Howard County Land Use Rules of Procedure

We have a local organization called the Howard County Citizens Association. I have never been quite sure what it is they stand for, but recently, they proposed a set of changes to the rules of procedure for the Zoning Board:

Communication Outside of a Hearing – state the recourse the party has if this
is violated, the process in place to file a complaint, and the penalty if a ZB member is found to be in violation.

And the Planning Board:

Open Hearings. – If violated what is the recourse and the procedure for filing a
complaint by a given party.

Ex Parte Communication — If violated what is the recourse and the procedure
for filing a complaint by a given party.

There are several other recommendations, including the explicit naming of an individual (not a role), and many other nonprocedural recommendations. Obviously, these recommendations should not be acted upon (with the exception of the recommendation to allow individuals to question DPZ in Zoning Board meetings, which is procedural and should be evaluated from a policy perspective).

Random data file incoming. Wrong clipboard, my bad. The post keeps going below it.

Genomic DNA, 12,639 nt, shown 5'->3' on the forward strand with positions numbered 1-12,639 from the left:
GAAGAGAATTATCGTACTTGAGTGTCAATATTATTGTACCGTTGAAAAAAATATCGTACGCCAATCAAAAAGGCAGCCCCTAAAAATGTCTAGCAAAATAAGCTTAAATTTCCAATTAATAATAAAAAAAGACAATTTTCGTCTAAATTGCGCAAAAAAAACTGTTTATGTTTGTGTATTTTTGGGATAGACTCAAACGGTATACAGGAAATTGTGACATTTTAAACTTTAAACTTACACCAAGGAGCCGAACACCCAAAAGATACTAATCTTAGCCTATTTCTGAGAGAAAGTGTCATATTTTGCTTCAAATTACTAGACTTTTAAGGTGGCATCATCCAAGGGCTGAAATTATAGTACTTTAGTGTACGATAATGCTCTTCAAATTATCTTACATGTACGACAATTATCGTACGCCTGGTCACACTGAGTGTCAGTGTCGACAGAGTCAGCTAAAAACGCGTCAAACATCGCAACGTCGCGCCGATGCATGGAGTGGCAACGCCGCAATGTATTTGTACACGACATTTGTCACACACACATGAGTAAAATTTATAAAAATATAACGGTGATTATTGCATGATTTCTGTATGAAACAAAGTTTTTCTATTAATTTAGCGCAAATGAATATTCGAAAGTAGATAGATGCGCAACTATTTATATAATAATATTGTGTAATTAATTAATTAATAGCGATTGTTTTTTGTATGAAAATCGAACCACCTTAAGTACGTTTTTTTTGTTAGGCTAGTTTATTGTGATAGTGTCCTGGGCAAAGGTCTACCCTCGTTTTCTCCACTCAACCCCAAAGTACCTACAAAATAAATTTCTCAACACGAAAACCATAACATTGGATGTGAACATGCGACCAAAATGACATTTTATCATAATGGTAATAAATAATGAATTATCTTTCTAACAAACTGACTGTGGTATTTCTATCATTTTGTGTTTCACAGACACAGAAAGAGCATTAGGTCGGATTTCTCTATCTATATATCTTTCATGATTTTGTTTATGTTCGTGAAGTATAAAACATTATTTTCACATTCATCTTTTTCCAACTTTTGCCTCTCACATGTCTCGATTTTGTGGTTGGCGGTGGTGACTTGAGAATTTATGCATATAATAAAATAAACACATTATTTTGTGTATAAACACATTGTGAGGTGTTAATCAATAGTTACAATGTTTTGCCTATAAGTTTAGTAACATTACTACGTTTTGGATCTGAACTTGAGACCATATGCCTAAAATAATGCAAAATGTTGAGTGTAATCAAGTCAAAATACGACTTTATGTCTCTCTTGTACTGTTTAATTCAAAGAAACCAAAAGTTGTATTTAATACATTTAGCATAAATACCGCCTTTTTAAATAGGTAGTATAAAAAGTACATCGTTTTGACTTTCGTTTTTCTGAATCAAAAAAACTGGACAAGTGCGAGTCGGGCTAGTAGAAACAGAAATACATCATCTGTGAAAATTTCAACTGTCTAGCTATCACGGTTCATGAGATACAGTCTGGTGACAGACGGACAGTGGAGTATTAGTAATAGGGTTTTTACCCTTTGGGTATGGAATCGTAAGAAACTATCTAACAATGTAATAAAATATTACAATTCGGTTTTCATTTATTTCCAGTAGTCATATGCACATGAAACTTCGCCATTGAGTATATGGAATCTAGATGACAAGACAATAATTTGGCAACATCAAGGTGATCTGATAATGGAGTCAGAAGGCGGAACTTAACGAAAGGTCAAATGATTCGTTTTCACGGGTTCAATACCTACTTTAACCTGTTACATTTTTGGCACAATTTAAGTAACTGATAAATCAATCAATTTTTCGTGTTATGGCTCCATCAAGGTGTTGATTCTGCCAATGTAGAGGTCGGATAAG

But worse than being nonprocedural, some of these recommendations are quite harmful. These agencies are required to comply with the Howard County Administrative Procedure Act. So on ex parte communications, a remedy is already provided by law. The same goes for the Open Meetings Act.

Unnecessary duplication can harm parties when phrasing is different. For instance, a party may complain to a board and seek relief under the rules of procedure for a violation. The request may even consistent with the rules, but unlawful since the rules don’t actually apply. The problem gets worse if the General Assembly changes the remedy and the rules are not updated to maintain consistency.

Delightfully, this is not an abstract problem, but rather a serious one that occurs all too frequently. You may recall that in 2012, one of the charter amendments proposed were just fixing technical references. The public saw this once. We see conflict of laws in about a quarter of the cases on the Board of Appeals. Let’s not make the problem worse.

Generally speaking, the policies being addressed may need to be addressed. However, the rules of procedure for the public bodies is the worst way to go about doing it.